Page Edited : SM : 8. Intermediate - How to write my own binding component
8. Intermediate - How to write my own binding component has been edited by Lars Heinemann (Dec 08, 2008).Content:
This tutorial will explain to you how to write your own binding components. What you learn here is also enabling you to write own service engines because the difference between a binding component and a service engine is of pure logical nature. While a binding component is translating data from outside bus to normalized messages used inside the bus and vice versa a service engine is only working inside the bus with normalized messages.
Before beginning this tutorial, please take the time to read the FAQ entry titled "Should I Create My Own JBI Components?". It is very important that you understand the reason for developing a JBI binding component and this FAQ entry will explain this to you.
The Java Business Integration (JBI) spec provides a standards-based, service-oriented approach to application integration through the use of an abstract messaging model, without reference to a particular protocol or wire encoding. JBI introduces the concepts of Binding Components (BCs), Service Engines (SEs) to Service Units (SUs) and Service Assemblies (SAs) to define an architecture for vendor-neutral pluggable components. The purpose of this architecture is to provide standards-based interoperability amongst components/services.
JBI components can be thought of as the smallest applications or services accessible in a service-oriented architecture. Each service has a very specific purpose and therefore a narrow scope and set of functionality. Components come in two flavors:
SU*s must be packaged into a *SA to be deployed to the JBI container. A SA is a complete application consisting of one or more services. By comparison, this is similar to the way that WAR files must be packaged inside of an EAR file to be deployed to a J2EE container.
See also the page providing information on working with service units
Below some quick definitions which are dominant throughout the JBI spec:
This tutorial focuses on both component architecture and component packaging. For further information and details on JBI, see the following:
This tutorial will explain to you how to create a binding component for the SNMP protocol. If you don't know what this protocol is about, then see for example the SNMP Wikipedia entry for further details. As a first step we will only create a snmp polling service. Once you understand how to do this, you will be able to go further and create also a sender service but this will be not done inside this tutorial for now.
Now let's move on to creating the Maven projects for the SNMP binding component.
The focus of this section is on the creation of a JBI binding component. For this task, a Maven archetype will be used to create a Maven project skeleton to house the component. Maven archetypes are templates for Maven projects that jumpstart project creation via the automation of repetitive tasks by following standard conventions. The result of using an archetype to create a Maven project is a directory structure, a Maven POM file and, depending on the archetype being used, sometimes Java objects and JUnit tests.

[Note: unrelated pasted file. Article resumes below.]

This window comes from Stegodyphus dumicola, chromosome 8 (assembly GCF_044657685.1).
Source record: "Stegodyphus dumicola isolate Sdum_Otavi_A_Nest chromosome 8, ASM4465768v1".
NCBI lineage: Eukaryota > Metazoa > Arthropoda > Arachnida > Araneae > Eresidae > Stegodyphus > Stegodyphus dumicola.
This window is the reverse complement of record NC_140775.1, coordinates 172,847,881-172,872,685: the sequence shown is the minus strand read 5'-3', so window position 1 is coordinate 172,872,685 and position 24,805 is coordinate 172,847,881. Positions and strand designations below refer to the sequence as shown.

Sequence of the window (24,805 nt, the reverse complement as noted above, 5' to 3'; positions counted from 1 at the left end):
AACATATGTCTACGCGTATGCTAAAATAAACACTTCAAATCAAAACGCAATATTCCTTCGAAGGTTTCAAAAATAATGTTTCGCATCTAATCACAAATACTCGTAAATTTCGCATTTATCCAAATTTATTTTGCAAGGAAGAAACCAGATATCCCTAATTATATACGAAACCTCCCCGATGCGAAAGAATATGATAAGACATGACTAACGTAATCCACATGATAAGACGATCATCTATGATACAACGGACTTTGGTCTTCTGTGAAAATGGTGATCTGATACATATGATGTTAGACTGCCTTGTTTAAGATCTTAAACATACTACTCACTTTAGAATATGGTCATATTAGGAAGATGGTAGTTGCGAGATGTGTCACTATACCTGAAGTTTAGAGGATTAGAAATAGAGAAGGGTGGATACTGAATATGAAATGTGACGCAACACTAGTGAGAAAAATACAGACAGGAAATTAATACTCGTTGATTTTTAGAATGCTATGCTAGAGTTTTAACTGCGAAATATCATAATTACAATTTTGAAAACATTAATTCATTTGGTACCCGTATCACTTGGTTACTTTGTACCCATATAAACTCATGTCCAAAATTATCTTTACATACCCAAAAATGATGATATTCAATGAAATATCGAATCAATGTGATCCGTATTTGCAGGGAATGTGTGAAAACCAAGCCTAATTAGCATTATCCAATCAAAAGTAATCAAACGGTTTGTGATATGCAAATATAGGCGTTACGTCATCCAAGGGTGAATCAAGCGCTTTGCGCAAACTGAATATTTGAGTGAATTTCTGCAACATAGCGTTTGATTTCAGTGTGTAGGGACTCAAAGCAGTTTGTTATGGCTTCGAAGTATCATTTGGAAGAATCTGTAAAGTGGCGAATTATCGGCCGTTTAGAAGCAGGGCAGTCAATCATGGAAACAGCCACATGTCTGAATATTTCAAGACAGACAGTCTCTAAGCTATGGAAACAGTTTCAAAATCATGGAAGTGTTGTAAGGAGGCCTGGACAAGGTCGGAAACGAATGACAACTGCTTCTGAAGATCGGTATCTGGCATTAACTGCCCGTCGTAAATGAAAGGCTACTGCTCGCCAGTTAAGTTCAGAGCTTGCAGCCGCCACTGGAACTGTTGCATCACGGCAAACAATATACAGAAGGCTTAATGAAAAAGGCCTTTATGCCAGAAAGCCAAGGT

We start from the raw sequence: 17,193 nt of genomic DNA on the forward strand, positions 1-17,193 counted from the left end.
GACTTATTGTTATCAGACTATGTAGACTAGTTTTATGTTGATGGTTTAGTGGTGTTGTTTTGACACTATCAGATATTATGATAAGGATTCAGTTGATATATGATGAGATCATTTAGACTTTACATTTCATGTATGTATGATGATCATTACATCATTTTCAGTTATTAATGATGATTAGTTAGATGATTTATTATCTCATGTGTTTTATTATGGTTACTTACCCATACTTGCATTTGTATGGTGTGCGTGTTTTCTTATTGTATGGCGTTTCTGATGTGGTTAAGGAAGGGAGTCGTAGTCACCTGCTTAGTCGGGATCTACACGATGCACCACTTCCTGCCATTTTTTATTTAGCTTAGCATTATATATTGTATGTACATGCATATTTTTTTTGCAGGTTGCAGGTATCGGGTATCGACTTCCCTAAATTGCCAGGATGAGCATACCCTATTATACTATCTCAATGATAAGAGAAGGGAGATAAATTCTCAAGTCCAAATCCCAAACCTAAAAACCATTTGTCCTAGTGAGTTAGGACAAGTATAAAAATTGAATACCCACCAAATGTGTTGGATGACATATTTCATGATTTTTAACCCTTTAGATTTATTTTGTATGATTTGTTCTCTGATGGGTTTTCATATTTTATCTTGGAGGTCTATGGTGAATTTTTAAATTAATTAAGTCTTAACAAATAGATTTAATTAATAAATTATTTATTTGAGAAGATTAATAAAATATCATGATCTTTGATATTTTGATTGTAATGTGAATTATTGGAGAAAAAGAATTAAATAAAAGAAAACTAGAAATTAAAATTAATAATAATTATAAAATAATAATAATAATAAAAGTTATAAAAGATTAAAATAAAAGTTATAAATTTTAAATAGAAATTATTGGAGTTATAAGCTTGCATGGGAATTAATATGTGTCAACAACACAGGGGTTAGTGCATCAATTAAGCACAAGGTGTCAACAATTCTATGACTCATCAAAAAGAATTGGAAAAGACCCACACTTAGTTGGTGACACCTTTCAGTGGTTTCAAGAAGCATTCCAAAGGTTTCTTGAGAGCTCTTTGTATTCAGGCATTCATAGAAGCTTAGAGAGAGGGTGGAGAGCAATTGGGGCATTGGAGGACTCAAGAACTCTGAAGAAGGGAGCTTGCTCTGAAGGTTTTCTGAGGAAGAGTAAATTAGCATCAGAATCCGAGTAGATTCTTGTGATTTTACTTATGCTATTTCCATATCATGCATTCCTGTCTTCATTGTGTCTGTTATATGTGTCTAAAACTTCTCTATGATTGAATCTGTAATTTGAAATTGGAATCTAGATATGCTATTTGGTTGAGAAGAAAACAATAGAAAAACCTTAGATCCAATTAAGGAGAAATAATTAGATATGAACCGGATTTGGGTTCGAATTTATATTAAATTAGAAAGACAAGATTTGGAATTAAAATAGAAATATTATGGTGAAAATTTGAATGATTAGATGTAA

Below are the steps to follow for creating the directory structure and project. All instructions are laid out to take place on a Unix command-line.
1) Create a Maven project named servicemix-snmp and switch to that directory:
$ mvn archetype:create \ -DarchetypeGroupId=org.apache.servicemix.tooling \ -DarchetypeArtifactId=servicemix-project-root \ -DarchetypeVersion=3.2.2 \ -DgroupId=org.apache.servicemix.tutorial.snmp \ -DartifactId=servicemix-snmp-tutorial $ cd servicemix-snmp-tutorial
2. Check the project Maven configuration file
Maven created a project folder for you and already setup a project file called pom.xml. As this is not a beginner tutorial I won't explain the file here.
$ nano pom.xml
You will recognize, that the project file is setup for your purposes already. You normally don't need to change anything in there for the moment.
3) Create the binding component sub project
Use the servicemix-binding-component Maven archetype to generate a Maven project for the component.
To create the BC, execute the following command on the command-line:
$ mvn archetype:create \ -DarchetypeGroupId=org.apache.servicemix.tooling \ -DarchetypeArtifactId=servicemix-binding-component \ -DarchetypeVersion=3.2.2 \ -DgroupId=org.apache.servicemix.tutorial.snmp \ -DartifactId=snmp-binding
The command above will create a directory named snmp-binding that houses a Maven project for the JBI binding component being created here. The name of the directory is taken from the artifactId parameter.
Now switch into the snmp-binding sub folder and open the pom.xml in your editor of choice. We will cleanup the file before proceeding to program code.
Do the following things:
An overview of using Maven-based tooling and archetypes to develop a snmp binding component
This tutorial provides an easy and convenient way for a new user to learn about:
After finishing this tutorial you have a snmp binding component ready to poll devices. Feel free to play around with it and adding improvements.